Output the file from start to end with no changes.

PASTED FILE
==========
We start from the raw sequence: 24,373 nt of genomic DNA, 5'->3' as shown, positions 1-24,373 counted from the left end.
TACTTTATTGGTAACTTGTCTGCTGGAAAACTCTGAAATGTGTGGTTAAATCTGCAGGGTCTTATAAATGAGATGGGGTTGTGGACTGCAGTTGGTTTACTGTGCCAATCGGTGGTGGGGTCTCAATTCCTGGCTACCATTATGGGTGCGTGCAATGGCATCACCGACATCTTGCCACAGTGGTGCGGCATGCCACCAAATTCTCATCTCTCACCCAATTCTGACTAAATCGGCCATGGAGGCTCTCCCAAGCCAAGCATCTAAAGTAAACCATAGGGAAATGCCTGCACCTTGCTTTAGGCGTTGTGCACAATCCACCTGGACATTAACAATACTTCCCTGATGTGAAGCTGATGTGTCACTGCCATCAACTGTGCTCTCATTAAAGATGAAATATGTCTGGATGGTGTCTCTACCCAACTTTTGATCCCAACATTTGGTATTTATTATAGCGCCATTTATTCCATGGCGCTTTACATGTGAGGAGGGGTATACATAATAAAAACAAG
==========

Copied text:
We start from the raw sequence: 24,373 nt of genomic DNA, 5'->3' as shown, positions 1-24,373 counted from the left end.
TACTTTATTGGTAACTTGTCTGCTGGAAAACTCTGAAATGTGTGGTTAAATCTGCAGGGTCTTATAAATGAGATGGGGTTGTGGACTGCAGTTGGTTTACTGTGCCAATCGGTGGTGGGGTCTCAATTCCTGGCTACCATTATGGGTGCGTGCAATGGCATCACCGACATCTTGCCACAGTGGTGCGGCATGCCACCAAATTCTCATCTCTCACCCAATTCTGACTAAATCGGCCATGGAGGCTCTCCCAAGCCAAGCATCTAAAGTAAACCATAGGGAAATGCCTGCACCTTGCTTTAGGCGTTGTGCACAATCCACCTGGACATTAACAATACTTCCCTGATGTGAAGCTGATGTGTCACTGCCATCAACTGTGCTCTCATTAAAGATGAAATATGTCTGGATGGTGTCTCTACCCAACTTTTGATCCCAACATTTGGTATTTATTATAGCGCCATTTATTCCATGGCGCTTTACATGTGAGGAGGGGTATACATAATAAAAACAAG